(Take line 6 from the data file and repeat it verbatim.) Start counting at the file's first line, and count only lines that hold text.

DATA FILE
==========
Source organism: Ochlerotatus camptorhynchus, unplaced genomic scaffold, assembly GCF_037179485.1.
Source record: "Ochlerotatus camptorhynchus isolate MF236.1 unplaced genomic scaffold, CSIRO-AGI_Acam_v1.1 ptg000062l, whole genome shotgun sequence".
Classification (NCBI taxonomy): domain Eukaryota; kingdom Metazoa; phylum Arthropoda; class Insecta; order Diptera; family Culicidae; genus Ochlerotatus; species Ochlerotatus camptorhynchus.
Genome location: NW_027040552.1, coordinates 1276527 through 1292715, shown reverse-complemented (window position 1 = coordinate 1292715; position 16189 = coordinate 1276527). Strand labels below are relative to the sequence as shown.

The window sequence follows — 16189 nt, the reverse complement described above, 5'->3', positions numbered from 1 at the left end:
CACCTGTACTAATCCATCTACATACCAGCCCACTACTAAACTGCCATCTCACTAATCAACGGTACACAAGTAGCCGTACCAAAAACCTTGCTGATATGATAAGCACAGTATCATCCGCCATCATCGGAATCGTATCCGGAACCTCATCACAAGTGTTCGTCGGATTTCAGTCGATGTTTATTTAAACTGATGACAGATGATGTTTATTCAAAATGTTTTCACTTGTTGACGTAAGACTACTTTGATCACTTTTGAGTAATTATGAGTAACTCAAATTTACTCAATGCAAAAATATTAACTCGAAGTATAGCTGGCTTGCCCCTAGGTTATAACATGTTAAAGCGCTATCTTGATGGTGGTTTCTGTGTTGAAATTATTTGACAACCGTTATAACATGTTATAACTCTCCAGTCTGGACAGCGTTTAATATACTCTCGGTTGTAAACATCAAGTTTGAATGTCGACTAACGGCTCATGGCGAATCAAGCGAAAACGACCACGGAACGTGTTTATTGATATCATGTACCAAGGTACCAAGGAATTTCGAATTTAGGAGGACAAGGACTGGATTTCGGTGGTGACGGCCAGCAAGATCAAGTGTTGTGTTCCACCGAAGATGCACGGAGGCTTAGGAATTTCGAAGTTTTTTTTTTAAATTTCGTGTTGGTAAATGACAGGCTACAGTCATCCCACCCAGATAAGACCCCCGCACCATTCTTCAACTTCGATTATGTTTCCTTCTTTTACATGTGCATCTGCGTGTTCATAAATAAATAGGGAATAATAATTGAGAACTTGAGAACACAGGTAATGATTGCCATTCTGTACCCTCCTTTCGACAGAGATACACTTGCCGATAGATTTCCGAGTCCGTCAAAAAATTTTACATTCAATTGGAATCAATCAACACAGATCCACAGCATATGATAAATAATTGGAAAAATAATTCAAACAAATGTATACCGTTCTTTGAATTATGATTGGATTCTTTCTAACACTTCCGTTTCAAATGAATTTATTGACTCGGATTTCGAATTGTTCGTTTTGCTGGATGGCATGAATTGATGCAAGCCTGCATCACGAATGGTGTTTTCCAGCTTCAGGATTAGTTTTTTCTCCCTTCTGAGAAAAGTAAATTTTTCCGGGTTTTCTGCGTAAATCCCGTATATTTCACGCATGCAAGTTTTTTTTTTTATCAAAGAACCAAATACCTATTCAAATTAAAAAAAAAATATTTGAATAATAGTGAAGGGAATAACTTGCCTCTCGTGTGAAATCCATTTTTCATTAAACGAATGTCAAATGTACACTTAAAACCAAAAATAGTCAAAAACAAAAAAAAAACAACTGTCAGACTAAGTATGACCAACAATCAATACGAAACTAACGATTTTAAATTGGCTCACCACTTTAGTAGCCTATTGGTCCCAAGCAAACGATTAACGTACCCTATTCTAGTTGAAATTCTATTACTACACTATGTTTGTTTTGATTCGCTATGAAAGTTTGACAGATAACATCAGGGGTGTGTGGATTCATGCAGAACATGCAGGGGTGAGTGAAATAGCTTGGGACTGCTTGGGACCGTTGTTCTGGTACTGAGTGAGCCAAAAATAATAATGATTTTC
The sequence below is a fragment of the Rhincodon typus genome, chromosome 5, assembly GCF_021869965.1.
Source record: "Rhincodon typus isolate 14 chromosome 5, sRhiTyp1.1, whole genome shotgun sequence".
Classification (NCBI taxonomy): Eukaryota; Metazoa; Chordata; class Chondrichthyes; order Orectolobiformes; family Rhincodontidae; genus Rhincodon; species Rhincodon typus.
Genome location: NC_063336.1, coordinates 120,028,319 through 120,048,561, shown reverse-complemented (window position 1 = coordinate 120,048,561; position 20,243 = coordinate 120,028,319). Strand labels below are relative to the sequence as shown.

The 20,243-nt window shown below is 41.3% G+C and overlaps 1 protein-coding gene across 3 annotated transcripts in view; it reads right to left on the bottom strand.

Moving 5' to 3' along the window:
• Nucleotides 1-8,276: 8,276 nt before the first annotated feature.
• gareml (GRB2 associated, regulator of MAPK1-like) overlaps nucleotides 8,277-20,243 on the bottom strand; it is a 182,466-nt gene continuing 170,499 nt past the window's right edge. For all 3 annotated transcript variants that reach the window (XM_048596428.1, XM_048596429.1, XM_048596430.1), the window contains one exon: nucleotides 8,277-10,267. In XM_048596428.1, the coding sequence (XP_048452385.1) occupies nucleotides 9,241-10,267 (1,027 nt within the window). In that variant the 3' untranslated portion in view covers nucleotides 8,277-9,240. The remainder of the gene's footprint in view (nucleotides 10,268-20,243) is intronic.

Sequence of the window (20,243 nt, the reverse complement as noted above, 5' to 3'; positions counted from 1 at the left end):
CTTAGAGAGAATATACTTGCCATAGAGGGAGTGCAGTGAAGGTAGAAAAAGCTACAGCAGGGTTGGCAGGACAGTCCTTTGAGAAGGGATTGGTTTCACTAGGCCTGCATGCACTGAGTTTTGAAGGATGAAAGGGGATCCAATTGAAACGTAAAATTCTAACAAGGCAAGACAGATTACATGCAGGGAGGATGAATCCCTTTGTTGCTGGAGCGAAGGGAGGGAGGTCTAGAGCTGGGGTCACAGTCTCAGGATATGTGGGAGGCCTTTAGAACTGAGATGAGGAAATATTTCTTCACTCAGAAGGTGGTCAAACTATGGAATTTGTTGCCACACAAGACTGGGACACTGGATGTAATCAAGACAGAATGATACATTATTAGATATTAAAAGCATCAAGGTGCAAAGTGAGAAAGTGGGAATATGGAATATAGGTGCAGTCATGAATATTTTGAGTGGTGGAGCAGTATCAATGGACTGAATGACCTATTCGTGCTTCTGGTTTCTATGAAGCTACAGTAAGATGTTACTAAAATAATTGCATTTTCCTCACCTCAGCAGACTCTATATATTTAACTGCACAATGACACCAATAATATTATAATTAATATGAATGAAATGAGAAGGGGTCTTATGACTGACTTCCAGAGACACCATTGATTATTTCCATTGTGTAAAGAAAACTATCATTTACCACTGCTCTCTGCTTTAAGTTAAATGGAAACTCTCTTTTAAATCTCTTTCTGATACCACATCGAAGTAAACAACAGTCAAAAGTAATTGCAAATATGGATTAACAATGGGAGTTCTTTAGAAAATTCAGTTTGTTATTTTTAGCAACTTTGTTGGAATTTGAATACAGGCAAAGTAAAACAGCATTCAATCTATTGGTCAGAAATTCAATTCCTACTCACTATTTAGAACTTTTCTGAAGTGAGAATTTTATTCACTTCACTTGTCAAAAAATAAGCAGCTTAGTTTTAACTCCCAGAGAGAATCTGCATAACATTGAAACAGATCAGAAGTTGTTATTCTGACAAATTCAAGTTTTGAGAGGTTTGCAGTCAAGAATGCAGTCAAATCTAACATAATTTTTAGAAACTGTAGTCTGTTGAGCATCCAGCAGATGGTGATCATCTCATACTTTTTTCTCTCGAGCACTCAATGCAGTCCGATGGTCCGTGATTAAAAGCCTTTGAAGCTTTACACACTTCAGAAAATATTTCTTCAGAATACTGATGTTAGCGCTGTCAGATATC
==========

CACCTGTACTAATCCATCTACATACCAGCCCACTACTAAACTGCCATCTCACTAATCAACGGTACACAAGTAGCCGTACCAAAAACCTTGCTGATATGATAAGCACAGTATCATCCGCCATCATCGGAATCGTATCCGGAACCTCATCACAAGTGTTCGTCGGATTTCAGTCGATGTTTATTTAAACTGATGACAGATGATGTTTATTCAAAATGTTTTCACTTGTTGACGTAAGACTACTTTGATCACTTTTGAGTAATTATGAGTAACTCAAATTTACTCAATGCAAAAATATTAACTCGAAGTATAGCTGGCTTGCCCCTAGGTTATAACATGTTAAAGCGCTATCTTGATGGTGGTTTCTGTGTTGAAATTATTTGACAACCGTTATAACATGTTATAACTCTCCAGTCTGGACAGCGTTTAATATACTCTCGGTTGTAAACATCAAGTTTGAATGTCGACTAACGGCTCATGGCGAATCAAGCGAAAACGACCACGGAACGTGTTTATTGATATCATGTACCAAGGTACCAAGGAATTTCGAATTTAGGAGGACAAGGACTGGATTTCGGTGGTGACGGCCAGCAAGATCAAGTGTTGTGTTCCACCGAAGATGCACGGAGGCTTAGGAATTTCGAAGTTTTTTTTTTAAATTTCGTGTTGGTAAATGACAGGCTACAGTCATCCCACCCAGATAAGACCCCCGCACCATTCTTCAACTTCGATTATGTTTCCTTCTTTTACATGTGCATCTGCGTGTTCATAAATAAATAGGGAATAATAATTGAGAACTTGAGAACACAGGTAATGATTGCCATTCTGTACCCTCCTTTCGACAGAGATACACTTGCCGATAGATTTCCGAGTCCGTCAAAAAATTTTACATTCAATTGGAATCAATCAACACAGATCCACAGCATATGATAAATAATTGGAAAAATAATTCAAACAAATGTATACCGTTCTTTGAATTATGATTGGATTCTTTCTAACACTTCCGTTTCAAATGAATTTATTGACTCGGATTTCGAATTGTTCGTTTTGCTGGATGGCATGAATTGATGCAAGCCTGCATCACGAATGGTGTTTTCCAGCTTCAGGATTAGTTTTTTCTCCCTTCTGAGAAAAGTAAATTTTTCCGGGTTTTCTGCGTAAATCCCGTATATTTCACGCATGCAAGTTTTTTTTTTTATCAAAGAACCAAATACCTATTCAAATTAAAAAAAAAATATTTGAATAATAGTGAAGGGAATAACTTGCCTCTCGTGTGAAATCCATTTTTCATTAAACGAATGTCAAATGTACACTTAAAACCAAAAATAGTCAAAAACAAAAAAAAAACAACTGTCAGACTAAGTATGACCAACAATCAATACGAAACTAACGATTTTAAATTGGCTCACCACTTTAGTAGCCTATTGGTCCCAAGCAAACGATTAACGTACCCTATTCTAGTTGAAATTCTATTACTACACTATGTTTGTTTTGATTCGCTATGAAAGTTTGACAGATAACATCAGGGGTGTGTGGATTCATGCAGAACATGCAGGGGTGAGTGAAATAGCTTGGGACTGCTTGGGACCGTTGTTCTGGTACTGAGTGAGCCAAAAATAATAATGATTTTC